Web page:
A Riemann sum, named after the 19th century German mathematician Bernhard Riemann, is a method for calculating the area under a smooth curve by approximating it with a series of equal width rectangular boxes. The area of the box at coordinate \(x=x_i\) is the height, \(f(x_i)\) times the base, \(\Delta x\), and so the \(n\)-box approximation to the total area is given by the sum: $$A(x)\approx\sum_{i=1}^n f(x_i)\Delta x.$$

As the width of the boxes becomes narrower, the sum of their areas gets closer and closer to the area under the curve. Just like we saw in Introducing the Derivative, in the limit that the rectangles become infinitely thin (and thus of zero area themselves), we get the somewhat paradoxical result that their area sums to exactly to the area under the curve.

Integration is the mathematical process of accumulating these infinitesimally small areas, and the name for the (signed) area under the curve between two points \(x=a\) and \(x=b\) is the definite integral of the function \(f(x)\), written as $$A(x)=\int_a^bf(x)\,dx.$$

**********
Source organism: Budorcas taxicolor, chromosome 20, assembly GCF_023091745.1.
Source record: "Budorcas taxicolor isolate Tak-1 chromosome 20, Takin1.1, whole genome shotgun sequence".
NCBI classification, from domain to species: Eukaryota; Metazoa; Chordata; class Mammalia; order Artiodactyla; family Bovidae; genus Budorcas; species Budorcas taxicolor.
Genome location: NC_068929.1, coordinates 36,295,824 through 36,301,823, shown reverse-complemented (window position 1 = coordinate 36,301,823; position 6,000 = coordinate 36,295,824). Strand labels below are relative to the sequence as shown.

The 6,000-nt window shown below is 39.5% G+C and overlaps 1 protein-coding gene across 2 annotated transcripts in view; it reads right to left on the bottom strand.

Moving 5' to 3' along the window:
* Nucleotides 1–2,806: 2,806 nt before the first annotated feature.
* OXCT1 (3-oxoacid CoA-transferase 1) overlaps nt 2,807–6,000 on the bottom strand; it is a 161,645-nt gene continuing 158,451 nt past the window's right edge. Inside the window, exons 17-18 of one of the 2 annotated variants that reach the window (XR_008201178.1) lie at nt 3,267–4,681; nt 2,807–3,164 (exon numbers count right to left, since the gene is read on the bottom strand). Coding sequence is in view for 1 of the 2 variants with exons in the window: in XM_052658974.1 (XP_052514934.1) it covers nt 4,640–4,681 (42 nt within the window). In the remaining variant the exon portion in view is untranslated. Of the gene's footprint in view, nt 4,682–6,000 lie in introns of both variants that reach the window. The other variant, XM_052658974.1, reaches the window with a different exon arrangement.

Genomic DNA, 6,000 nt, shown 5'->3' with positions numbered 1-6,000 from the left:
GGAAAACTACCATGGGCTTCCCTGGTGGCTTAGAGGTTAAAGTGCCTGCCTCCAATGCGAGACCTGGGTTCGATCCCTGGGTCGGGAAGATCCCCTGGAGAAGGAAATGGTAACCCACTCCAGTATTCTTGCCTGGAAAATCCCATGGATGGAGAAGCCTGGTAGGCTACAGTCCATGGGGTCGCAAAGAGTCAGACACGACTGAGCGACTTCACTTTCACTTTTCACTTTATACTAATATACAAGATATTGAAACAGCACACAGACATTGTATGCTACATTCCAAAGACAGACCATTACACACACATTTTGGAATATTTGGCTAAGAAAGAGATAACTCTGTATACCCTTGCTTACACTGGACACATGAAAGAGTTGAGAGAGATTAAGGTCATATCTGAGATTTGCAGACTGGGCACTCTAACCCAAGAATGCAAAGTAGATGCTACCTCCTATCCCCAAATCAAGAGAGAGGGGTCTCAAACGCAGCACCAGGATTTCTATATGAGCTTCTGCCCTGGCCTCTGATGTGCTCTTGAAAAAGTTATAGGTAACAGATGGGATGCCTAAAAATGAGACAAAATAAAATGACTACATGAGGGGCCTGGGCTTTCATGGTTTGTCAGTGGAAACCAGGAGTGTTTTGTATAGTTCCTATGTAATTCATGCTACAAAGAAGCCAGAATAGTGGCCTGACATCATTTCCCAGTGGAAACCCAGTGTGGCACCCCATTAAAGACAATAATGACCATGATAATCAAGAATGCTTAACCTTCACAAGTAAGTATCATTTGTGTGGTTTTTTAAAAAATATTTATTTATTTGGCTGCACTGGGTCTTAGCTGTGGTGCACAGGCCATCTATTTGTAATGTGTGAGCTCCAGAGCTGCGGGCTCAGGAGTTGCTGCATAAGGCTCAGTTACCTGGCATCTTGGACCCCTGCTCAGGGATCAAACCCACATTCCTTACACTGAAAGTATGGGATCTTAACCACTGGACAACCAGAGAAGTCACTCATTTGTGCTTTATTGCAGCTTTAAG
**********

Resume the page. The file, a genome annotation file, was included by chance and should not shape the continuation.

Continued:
The activity below demonstrates how in the limit \(\Delta x \rightarrow 0\) the approximation to the area improves as the box width decreases.

Introducing the Integral
“A box without hinges, key, or lid, yet golden treasure inside is hid.”
 Bilbo Baggins

Enter a function and select an approximation rule—Riemann sums or the Trapezoidal rule. Change the number of subdivisions and see how the estimate improves.

Entry of functions is the same as for the Function Viewer activity. Scale with the sliders, and drag the background to pan.


Rule:     Subdivisions:  

x scale:       y scale: